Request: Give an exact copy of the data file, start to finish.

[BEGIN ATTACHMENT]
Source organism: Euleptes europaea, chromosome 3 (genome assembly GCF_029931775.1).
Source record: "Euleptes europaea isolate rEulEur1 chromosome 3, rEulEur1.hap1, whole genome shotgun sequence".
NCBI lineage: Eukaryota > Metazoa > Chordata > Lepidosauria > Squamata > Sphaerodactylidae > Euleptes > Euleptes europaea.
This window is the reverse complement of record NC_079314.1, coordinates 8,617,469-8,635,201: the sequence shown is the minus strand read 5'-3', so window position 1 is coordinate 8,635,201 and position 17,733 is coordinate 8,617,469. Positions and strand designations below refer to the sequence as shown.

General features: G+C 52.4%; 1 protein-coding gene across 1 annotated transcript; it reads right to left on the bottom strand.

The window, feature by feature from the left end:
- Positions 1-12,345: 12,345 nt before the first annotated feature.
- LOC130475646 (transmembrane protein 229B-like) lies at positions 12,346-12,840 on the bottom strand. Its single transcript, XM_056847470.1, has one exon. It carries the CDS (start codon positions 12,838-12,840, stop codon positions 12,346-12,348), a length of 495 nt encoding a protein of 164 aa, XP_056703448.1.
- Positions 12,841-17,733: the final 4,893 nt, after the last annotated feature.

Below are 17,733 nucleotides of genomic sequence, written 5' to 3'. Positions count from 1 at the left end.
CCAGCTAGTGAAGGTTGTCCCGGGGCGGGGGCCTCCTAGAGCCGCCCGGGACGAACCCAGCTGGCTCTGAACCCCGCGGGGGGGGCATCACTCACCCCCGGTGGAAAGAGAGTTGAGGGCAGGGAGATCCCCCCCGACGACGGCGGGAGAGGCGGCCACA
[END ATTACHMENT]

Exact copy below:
Source organism: Euleptes europaea, chromosome 3 (genome assembly GCF_029931775.1).
Source record: "Euleptes europaea isolate rEulEur1 chromosome 3, rEulEur1.hap1, whole genome shotgun sequence".
NCBI lineage: Eukaryota > Metazoa > Chordata > Lepidosauria > Squamata > Sphaerodactylidae > Euleptes > Euleptes europaea.
This window is the reverse complement of record NC_079314.1, coordinates 8,617,469-8,635,201: the sequence shown is the minus strand read 5'-3', so window position 1 is coordinate 8,635,201 and position 17,733 is coordinate 8,617,469. Positions and strand designations below refer to the sequence as shown.

General features: G+C 52.4%; 1 protein-coding gene across 1 annotated transcript; it reads right to left on the bottom strand.

The window, feature by feature from the left end:
- Positions 1-12,345: 12,345 nt before the first annotated feature.
- LOC130475646 (transmembrane protein 229B-like) lies at positions 12,346-12,840 on the bottom strand. Its single transcript, XM_056847470.1, has one exon. It carries the CDS (start codon positions 12,838-12,840, stop codon positions 12,346-12,348), a length of 495 nt encoding a protein of 164 aa, XP_056703448.1.
- Positions 12,841-17,733: the final 4,893 nt, after the last annotated feature.

Below are 17,733 nucleotides of genomic sequence, written 5' to 3'. Positions count from 1 at the left end.
CCAGCTAGTGAAGGTTGTCCCGGGGCGGGGGCCTCCTAGAGCCGCCCGGGACGAACCCAGCTGGCTCTGAACCCCGCGGGGGGGGCATCACTCACCCCCGGTGGAAAGAGAGTTGAGGGCAGGGAGATCCCCCCCGACGACGGCGGGAGAGGCGGCCACA